Skip to content
Skip to main content

About this free course

Download this course

Share this free course

Everyday maths 2
Everyday maths 2

Start this free course now. Just create an account and sign in. Enrol and complete the course for a free statement of participation or digital badge if available.

1.1 Converting units of measure in the same system

Imagine you are catering for a party and go to the wholesale shop to buy flour. You need 200 g of flour for each batch of cookies you will be making and need to make 30 batches. You can buy a 5 kg bag of flour but aren’t sure if that will be enough.

In order to work out if you have enough flour, you need both measurements to be in the same unit – kg or g – before you can do the calculation. For units of measure that are in the same system (so you are not dealing with converting cm and inches for example) it’s a simple process to convert one measurement into another. In most cases you will just need to multiply or divide by 10, 100 or 1,000. Take a look at the diagrams below which explain how to convert each type of measurement unit.


Described image
Figure 1 A conversion chart for length


Described image
Figure 2 A conversion chart for weight


Described image
Figure 3 A conversion chart for money


Described image
Figure 4 A conversion chart for capacity

You’ll learn how to convert between different currencies and different units of measure (kilograms (kg) to pounds (lb) for example) later in this section. For now, have a go at the activity below and test your conversion skills along with your problem solving ones!

Activity 2: Solving conversion problems

  1. A sunflower is 1.8 m tall. Over the next month, it grows a further 34 cm. How tall is the sunflower at the end of the month?
  2. Peter is a long distance runner. In a training session he runs around the 400 m track 23 times. He wanted to run a distance of 10 km. How many more times does he need to run around the track to achieve this?
  3. A water cooler comes with water containers that hold 12 l of water. The cups provided for use hold 150 ml. A company estimates that each of its 20 employees will drink 2 cups of water a day. How many 12 l bottles will be needed for each working week (Monday to Friday)?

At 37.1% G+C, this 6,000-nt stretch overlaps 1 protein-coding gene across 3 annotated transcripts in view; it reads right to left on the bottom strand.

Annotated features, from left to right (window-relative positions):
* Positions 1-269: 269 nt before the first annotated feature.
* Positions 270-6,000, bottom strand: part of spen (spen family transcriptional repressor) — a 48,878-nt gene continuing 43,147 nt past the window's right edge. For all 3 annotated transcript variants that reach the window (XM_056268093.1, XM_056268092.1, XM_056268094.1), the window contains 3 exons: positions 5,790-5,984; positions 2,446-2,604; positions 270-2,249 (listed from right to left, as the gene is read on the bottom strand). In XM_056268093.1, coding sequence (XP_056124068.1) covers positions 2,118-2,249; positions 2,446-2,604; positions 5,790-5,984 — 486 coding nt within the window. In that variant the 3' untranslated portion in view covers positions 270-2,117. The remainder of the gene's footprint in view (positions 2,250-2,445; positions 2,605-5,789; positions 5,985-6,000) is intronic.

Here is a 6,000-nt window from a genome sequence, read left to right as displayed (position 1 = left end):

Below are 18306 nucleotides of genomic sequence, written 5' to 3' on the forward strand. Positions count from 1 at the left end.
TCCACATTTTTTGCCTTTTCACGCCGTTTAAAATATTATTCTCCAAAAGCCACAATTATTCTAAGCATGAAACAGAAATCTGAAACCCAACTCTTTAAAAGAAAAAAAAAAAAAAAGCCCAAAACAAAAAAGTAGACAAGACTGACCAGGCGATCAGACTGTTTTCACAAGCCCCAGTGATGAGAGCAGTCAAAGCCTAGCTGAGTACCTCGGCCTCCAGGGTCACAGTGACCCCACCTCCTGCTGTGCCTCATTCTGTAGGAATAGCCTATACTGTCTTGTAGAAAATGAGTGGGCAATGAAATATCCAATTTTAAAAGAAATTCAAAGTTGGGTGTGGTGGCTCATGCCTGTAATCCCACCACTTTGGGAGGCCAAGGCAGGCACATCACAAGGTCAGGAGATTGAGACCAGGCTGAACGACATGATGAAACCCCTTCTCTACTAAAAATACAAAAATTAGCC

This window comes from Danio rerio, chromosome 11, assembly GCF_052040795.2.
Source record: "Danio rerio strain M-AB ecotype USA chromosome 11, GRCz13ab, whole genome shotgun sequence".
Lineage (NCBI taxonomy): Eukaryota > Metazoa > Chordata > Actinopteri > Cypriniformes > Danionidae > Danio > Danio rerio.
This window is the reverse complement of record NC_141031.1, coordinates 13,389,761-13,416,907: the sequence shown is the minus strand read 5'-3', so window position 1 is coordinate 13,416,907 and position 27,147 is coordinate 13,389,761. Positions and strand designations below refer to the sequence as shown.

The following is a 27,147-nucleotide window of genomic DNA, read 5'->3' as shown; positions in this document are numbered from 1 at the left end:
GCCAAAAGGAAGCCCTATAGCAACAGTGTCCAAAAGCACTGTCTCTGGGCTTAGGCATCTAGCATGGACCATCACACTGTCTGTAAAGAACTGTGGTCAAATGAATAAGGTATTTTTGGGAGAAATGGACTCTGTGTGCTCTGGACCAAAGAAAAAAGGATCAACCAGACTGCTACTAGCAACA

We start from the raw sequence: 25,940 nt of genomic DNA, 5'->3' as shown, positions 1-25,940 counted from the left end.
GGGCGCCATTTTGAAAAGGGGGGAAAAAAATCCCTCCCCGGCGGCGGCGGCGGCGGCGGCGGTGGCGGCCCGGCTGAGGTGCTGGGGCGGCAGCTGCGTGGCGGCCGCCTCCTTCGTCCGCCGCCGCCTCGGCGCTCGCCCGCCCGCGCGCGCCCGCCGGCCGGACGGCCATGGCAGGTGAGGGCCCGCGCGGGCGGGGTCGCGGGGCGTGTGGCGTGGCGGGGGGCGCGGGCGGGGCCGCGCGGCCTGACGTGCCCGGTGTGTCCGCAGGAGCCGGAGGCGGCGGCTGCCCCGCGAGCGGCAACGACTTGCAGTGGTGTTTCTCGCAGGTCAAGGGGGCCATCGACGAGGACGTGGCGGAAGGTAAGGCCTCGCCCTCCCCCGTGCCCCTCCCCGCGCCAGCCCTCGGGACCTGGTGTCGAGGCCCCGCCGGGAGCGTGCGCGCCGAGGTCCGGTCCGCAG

4. David is a farmer and has 52 goats. He is given a bottle of wormer that contains 0.3 litres. The bottle comes with the instructions:
    • ‘Use 4 ml of wormer for each 15 kg of body weight.’
    The average weight of David’s goats is 21 kg and he wants to treat all of them. Does David have enough wormer?


  1. 1 m = 100 cm so 1.8 × 100 = 180 cm

    180 cm + 34 cm = 214 cm or 2.14 m

  2. 400 m × 23 = 9200 m that Peter has run.

    1 km = 1,000 m so, 10 km = 10 × 1,000 = 10,000 m

    The difference between what Peter wants to run and what he has already run is:

    • 10,000 – 9,200 = 800 m
    • 800 ÷ 400 = 2

    Peter needs to run another 2 laps of the track.

  3. 1 litre = 1,000 ml so 12 l = 12 × 1,000 = 12,000 ml

    Each employee will drink 2 × 150 ml = 300 ml a day

    There are 20 employees so 300 × 20 = 6,000 ml for all employees per day

    A working week is 5 days:

    • 6,000 × 5 = 30,000 ml for all employees for the week
    • 30,000 ÷ 12,000 = 2.5

    They will need 2 and a half containers per week.

  4. 1 litre = 1,000 ml so 0.3 litres = 0.3 × 1,000 = 300 ml of wormer in the bottle

    52 goats at 21 kg each is 52 × 21 = 1092 kg total weight of goats

    To find the number of 4 ml doses required do:

    • 1092 ÷ 15 = 72.8
    • 72.8 × 4 ml = 291.2 ml of wormer needed.

    Yes, David has enough wormer.

Hopefully you will now be feeling confident with converting units of measure within the same system. You’ll need to know how to do this and be able to remember how to convert from one to another by multiplying or dividing.

If you are being asked to convert between litres and gallons or US dollars and British pounds however, you won’t be expected to know the conversion rate, you’ll be given it in the question. The next section will show you how to use these conversion rates and you’ll be able to practise solving problems that require you to do this.


In this section you have learned:

  • that different units are used for measurement
  • unit selection depends on the item or object being measured
  • how to convert between units in the same system.